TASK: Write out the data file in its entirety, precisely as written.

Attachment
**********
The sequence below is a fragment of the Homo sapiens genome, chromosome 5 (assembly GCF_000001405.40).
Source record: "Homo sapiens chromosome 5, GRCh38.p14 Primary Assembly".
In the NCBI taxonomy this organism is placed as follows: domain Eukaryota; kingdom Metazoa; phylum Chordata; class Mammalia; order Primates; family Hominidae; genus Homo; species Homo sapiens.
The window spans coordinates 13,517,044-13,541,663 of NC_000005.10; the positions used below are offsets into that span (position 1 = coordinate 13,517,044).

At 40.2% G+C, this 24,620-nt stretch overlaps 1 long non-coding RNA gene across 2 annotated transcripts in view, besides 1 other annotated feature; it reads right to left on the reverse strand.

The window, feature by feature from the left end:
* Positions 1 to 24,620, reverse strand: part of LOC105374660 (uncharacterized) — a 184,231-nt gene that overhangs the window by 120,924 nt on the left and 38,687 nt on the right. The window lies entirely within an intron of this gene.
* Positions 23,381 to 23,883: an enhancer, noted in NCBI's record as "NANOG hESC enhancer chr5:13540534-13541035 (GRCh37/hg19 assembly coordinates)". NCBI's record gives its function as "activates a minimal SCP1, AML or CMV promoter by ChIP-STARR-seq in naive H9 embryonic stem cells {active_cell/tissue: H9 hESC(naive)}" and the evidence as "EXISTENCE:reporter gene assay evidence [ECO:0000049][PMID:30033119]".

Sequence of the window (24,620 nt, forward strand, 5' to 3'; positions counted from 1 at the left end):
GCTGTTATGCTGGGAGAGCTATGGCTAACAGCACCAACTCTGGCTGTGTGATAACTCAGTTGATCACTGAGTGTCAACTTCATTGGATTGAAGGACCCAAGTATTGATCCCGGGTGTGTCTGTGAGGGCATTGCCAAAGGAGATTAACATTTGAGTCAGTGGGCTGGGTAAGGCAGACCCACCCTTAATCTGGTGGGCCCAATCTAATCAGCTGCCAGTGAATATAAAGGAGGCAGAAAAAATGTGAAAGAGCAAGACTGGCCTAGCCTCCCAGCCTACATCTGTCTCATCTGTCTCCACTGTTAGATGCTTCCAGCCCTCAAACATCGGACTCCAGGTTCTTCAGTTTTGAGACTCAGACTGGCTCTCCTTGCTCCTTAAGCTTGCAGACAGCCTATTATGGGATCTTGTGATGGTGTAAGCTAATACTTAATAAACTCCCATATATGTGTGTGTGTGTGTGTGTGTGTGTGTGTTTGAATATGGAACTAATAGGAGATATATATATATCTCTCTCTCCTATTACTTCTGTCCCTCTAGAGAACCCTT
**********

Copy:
The sequence below is a fragment of the Homo sapiens genome, chromosome 5 (assembly GCF_000001405.40).
Source record: "Homo sapiens chromosome 5, GRCh38.p14 Primary Assembly".
In the NCBI taxonomy this organism is placed as follows: domain Eukaryota; kingdom Metazoa; phylum Chordata; class Mammalia; order Primates; family Hominidae; genus Homo; species Homo sapiens.
The window spans coordinates 13,517,044-13,541,663 of NC_000005.10; the positions used below are offsets into that span (position 1 = coordinate 13,517,044).

At 40.2% G+C, this 24,620-nt stretch overlaps 1 long non-coding RNA gene across 2 annotated transcripts in view, besides 1 other annotated feature; it reads right to left on the reverse strand.

The window, feature by feature from the left end:
* Positions 1 to 24,620, reverse strand: part of LOC105374660 (uncharacterized) — a 184,231-nt gene that overhangs the window by 120,924 nt on the left and 38,687 nt on the right. The window lies entirely within an intron of this gene.
* Positions 23,381 to 23,883: an enhancer, noted in NCBI's record as "NANOG hESC enhancer chr5:13540534-13541035 (GRCh37/hg19 assembly coordinates)". NCBI's record gives its function as "activates a minimal SCP1, AML or CMV promoter by ChIP-STARR-seq in naive H9 embryonic stem cells {active_cell/tissue: H9 hESC(naive)}" and the evidence as "EXISTENCE:reporter gene assay evidence [ECO:0000049][PMID:30033119]".

Sequence of the window (24,620 nt, forward strand, 5' to 3'; positions counted from 1 at the left end):
GCTGTTATGCTGGGAGAGCTATGGCTAACAGCACCAACTCTGGCTGTGTGATAACTCAGTTGATCACTGAGTGTCAACTTCATTGGATTGAAGGACCCAAGTATTGATCCCGGGTGTGTCTGTGAGGGCATTGCCAAAGGAGATTAACATTTGAGTCAGTGGGCTGGGTAAGGCAGACCCACCCTTAATCTGGTGGGCCCAATCTAATCAGCTGCCAGTGAATATAAAGGAGGCAGAAAAAATGTGAAAGAGCAAGACTGGCCTAGCCTCCCAGCCTACATCTGTCTCATCTGTCTCCACTGTTAGATGCTTCCAGCCCTCAAACATCGGACTCCAGGTTCTTCAGTTTTGAGACTCAGACTGGCTCTCCTTGCTCCTTAAGCTTGCAGACAGCCTATTATGGGATCTTGTGATGGTGTAAGCTAATACTTAATAAACTCCCATATATGTGTGTGTGTGTGTGTGTGTGTGTGTGTTTGAATATGGAACTAATAGGAGATATATATATATCTCTCTCTCCTATTACTTCTGTCCCTCTAGAGAACCCTT